However, this principle doesn't stand up. The Gemara in many places has a dispute about a gezera shava, one Tanna learns a gezera shava and one doesn't. How can that be if every gezera shava comes as a tradition from Moshe? The Gemara states in some places that Tanna A had one gezera shava and Tanna B had a different gezera shava and neither one accepted the others gezera shava. Does that make any sense if every gezera shava is from Moshe? It gets worse. The Gemara in Nidda (22) states rules about gezera shavas. The Gemara says that if it is מופנה מצד אחד למידיון ומשיבין  and if מופנה משני צדדים למידין ואין משיבים. The obvious question (asked by Rishonim and Acharonim) is these rules make no sense. If there is a tradition about a gezera shava (going back to Moshe) then everyone should accept it no matter what and if there is no tradition no should accept even if it is מופנה משני צדדים. The Rishonim and Acharonim give various difficult answers:

1. The Ramban in the second shoresh on the Sefer Hamitzvos explains based on the questions above that we can't accept the simple explanation of gezera shava. Rather he says the following. The Rabbis had a tradition that there was a gezera shava with a given pair of words (e.g. שחט שחט) but didn't know which iteration of the word in the Torah is part of the gezera shava. Therefore there are disputes about gezera shavas.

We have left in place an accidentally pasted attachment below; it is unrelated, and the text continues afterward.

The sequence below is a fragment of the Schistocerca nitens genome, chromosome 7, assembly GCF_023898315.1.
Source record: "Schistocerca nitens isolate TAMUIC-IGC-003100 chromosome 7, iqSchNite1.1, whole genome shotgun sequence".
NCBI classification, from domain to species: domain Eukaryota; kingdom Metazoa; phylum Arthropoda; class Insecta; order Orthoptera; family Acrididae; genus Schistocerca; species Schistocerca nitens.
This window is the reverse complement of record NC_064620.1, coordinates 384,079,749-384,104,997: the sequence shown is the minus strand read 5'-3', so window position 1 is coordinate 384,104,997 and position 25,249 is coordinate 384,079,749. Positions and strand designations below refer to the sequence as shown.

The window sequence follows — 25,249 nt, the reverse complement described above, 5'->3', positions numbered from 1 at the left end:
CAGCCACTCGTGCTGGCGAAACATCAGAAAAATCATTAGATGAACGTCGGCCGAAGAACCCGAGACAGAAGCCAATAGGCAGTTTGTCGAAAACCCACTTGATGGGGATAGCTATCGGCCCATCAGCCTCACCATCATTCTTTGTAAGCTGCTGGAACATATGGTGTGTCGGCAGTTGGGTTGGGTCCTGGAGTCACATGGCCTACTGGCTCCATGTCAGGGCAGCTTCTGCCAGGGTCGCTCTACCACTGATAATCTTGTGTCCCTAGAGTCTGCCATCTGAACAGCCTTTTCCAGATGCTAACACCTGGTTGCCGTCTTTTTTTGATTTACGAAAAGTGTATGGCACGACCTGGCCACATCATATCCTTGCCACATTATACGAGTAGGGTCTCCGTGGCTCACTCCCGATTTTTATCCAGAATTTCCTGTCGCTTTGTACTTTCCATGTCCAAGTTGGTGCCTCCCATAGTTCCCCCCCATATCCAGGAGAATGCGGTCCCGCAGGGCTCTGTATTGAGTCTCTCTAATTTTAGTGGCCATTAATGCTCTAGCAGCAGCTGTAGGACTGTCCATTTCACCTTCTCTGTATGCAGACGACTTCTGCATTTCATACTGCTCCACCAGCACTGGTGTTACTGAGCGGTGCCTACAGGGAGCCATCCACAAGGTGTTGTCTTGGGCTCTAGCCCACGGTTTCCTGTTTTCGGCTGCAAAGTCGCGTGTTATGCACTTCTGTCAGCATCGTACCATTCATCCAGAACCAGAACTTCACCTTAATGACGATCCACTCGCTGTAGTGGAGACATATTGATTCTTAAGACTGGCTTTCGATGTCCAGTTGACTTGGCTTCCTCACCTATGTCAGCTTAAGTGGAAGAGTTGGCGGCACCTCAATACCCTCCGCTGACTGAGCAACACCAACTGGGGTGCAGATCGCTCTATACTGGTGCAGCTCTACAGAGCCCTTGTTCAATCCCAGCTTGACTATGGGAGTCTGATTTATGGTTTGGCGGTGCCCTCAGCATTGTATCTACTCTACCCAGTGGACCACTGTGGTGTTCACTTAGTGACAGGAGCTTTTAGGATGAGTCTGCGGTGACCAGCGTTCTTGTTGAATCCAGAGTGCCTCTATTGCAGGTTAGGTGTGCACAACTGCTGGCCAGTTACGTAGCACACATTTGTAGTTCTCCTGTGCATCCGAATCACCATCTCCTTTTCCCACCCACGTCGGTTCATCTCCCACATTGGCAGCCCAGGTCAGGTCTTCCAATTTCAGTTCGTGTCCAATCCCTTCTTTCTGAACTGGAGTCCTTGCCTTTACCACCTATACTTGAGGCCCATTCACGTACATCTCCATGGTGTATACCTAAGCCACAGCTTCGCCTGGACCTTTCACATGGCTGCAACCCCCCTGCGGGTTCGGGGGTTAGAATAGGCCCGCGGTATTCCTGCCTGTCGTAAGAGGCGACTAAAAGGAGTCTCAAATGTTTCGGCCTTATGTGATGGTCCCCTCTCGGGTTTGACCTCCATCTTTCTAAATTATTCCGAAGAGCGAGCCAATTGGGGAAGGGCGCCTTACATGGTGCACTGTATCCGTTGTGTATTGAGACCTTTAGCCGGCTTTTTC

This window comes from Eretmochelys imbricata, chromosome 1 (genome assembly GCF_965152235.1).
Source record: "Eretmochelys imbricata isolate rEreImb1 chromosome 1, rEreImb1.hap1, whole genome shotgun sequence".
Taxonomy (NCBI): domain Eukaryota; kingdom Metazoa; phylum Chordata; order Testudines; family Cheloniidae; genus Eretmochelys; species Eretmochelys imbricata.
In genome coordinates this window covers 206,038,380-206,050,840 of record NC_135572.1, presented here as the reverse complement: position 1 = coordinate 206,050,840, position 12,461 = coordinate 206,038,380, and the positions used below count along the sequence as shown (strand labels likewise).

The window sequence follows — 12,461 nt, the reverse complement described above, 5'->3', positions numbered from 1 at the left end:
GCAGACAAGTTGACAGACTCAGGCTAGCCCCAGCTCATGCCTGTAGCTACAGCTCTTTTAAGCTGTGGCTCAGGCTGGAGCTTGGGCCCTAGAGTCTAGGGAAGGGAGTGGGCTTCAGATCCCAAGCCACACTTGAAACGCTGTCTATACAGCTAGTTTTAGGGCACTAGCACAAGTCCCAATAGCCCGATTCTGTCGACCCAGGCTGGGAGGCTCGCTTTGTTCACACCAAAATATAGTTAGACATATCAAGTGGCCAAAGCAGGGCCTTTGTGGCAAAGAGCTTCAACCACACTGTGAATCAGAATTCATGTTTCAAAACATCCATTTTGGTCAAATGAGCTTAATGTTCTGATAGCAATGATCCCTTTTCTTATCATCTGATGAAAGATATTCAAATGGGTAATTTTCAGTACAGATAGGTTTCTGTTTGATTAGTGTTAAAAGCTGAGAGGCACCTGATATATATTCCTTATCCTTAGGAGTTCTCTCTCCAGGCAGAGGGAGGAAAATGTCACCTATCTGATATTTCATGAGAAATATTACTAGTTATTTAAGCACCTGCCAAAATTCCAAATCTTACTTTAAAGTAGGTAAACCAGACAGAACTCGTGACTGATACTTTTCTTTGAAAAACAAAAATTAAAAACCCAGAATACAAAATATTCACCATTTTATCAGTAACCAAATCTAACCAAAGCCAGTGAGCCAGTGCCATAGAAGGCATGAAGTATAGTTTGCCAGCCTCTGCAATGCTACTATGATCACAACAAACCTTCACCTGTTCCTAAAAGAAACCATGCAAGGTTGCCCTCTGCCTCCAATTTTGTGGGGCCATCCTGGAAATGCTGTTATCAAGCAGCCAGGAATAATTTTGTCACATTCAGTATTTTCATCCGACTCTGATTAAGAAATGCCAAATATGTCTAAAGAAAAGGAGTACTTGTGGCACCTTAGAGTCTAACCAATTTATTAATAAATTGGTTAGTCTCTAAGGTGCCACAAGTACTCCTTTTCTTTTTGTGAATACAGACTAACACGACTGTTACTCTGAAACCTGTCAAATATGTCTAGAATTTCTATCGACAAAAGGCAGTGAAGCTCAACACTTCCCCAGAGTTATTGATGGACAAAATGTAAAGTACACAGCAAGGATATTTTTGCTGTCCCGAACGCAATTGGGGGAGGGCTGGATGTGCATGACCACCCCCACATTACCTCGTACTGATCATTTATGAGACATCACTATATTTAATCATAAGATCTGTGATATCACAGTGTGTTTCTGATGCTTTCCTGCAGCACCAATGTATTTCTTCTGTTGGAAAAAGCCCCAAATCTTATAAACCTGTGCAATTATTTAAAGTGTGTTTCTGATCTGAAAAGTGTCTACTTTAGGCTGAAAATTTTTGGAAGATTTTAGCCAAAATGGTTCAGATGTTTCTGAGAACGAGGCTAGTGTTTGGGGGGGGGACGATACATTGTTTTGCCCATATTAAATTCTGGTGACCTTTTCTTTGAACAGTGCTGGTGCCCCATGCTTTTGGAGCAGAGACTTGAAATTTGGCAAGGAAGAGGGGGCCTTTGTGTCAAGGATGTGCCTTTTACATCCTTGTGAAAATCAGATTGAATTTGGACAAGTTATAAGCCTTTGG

The difficulty is obvious. The Gemara enunciates a clear principle and the Rishonim emasculate the principle so that it is basically meaningless.

2. Tosafos Shabbos 97a states that the Rabbis knew that there were a certain number of gezera shavas and therefore they couldn't just accept every gezera shava from every Rabbi because they had to make sure that they had the right number of gezera shavas. The weakness and difficulty of this answer is obvious. 
  1. Why didn't chazal tell us this number anywhere? Chazal tell us how many mitzvos there are how many melachos, etc. but this critical point is left out. 
  2. If all Moshe got was the number of Gezera Shavas then אין אדם דן גזירה שווה מעצמו doesn't make any sense, every gezera shava is מעצמו
3. The הליכות עולם gives a similar answer to the Ramban but he states that sometimes they got more information then other times. Some gezera shavas had the words and the halacha and the place. Some had just the words, some had the words and the halacha. 

The bottom line is that the Gemara enunciates a very broad strong principle, however, in parctice this is contradicted all over the place and the Rishonim/Acharonim need to give weak farfetched answers. What we see is that the mesora even on something as simple as gezera shavas is non-existent.